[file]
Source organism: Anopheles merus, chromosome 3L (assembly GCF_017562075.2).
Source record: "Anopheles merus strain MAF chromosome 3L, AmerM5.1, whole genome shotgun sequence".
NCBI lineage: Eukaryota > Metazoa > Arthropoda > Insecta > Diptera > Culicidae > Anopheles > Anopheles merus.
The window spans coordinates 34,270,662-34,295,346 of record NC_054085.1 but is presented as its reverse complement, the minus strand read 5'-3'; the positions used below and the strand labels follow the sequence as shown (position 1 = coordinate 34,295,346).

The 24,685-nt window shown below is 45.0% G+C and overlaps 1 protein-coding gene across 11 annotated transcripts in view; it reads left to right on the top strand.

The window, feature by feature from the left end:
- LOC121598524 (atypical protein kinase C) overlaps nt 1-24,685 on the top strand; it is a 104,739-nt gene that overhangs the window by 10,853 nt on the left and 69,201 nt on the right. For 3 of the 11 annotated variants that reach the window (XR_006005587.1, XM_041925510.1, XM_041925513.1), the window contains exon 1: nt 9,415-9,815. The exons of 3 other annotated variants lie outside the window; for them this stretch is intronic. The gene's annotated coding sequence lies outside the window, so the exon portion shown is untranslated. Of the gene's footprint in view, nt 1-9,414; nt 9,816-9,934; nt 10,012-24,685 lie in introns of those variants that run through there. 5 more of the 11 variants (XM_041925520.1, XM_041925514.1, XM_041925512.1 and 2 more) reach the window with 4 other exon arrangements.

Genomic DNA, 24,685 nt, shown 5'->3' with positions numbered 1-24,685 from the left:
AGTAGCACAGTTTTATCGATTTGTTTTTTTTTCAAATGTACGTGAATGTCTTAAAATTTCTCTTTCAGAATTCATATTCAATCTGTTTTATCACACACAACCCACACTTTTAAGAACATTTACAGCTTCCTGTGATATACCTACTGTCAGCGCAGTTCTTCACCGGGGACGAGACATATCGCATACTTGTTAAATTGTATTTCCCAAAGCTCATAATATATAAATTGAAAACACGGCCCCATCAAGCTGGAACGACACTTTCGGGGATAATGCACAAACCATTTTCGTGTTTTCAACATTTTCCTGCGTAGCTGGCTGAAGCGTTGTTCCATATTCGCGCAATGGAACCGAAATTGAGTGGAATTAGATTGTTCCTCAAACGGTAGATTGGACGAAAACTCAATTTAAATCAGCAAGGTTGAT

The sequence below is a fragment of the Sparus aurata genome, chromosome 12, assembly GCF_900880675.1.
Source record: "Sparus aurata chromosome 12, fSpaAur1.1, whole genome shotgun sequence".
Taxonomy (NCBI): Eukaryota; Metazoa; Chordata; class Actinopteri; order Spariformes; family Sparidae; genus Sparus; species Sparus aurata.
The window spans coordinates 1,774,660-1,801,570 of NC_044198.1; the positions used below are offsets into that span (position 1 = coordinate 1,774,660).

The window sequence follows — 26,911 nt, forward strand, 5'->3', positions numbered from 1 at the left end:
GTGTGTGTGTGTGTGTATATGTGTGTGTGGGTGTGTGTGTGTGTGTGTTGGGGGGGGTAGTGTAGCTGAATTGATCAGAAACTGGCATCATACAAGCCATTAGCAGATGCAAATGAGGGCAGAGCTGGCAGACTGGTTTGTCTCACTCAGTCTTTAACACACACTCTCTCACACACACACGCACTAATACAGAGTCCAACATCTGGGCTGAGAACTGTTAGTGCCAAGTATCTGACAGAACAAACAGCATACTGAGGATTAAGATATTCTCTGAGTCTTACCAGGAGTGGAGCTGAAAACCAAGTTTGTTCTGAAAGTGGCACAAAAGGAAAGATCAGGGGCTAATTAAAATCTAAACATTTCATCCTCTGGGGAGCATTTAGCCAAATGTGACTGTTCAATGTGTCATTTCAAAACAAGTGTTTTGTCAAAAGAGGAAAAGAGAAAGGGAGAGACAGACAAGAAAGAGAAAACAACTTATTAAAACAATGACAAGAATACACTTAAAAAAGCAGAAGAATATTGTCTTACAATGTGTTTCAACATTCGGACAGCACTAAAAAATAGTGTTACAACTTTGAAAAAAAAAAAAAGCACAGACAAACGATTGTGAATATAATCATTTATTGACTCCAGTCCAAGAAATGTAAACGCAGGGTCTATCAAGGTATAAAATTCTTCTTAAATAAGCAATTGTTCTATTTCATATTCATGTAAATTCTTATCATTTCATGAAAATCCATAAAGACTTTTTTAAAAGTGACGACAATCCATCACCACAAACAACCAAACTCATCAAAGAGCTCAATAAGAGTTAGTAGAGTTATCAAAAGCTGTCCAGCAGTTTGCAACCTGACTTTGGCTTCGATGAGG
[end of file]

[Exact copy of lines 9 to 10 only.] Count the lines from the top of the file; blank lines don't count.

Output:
AGTAGCACAGTTTTATCGATTTGTTTTTTTTTCAAATGTACGTGAATGTCTTAAAATTTCTCTTTCAGAATTCATATTCAATCTGTTTTATCACACACAACCCACACTTTTAAGAACATTTACAGCTTCCTGTGATATACCTACTGTCAGCGCAGTTCTTCACCGGGGACGAGACATATCGCATACTTGTTAAATTGTATTTCCCAAAGCTCATAATATATAAATTGAAAACACGGCCCCATCAAGCTGGAACGACACTTTCGGGGATAATGCACAAACCATTTTCGTGTTTTCAACATTTTCCTGCGTAGCTGGCTGAAGCGTTGTTCCATATTCGCGCAATGGAACCGAAATTGAGTGGAATTAGATTGTTCCTCAAACGGTAGATTGGACGAAAACTCAATTTAAATCAGCAAGGTTGAT

The sequence below is a fragment of the Sparus aurata genome, chromosome 12, assembly GCF_900880675.1.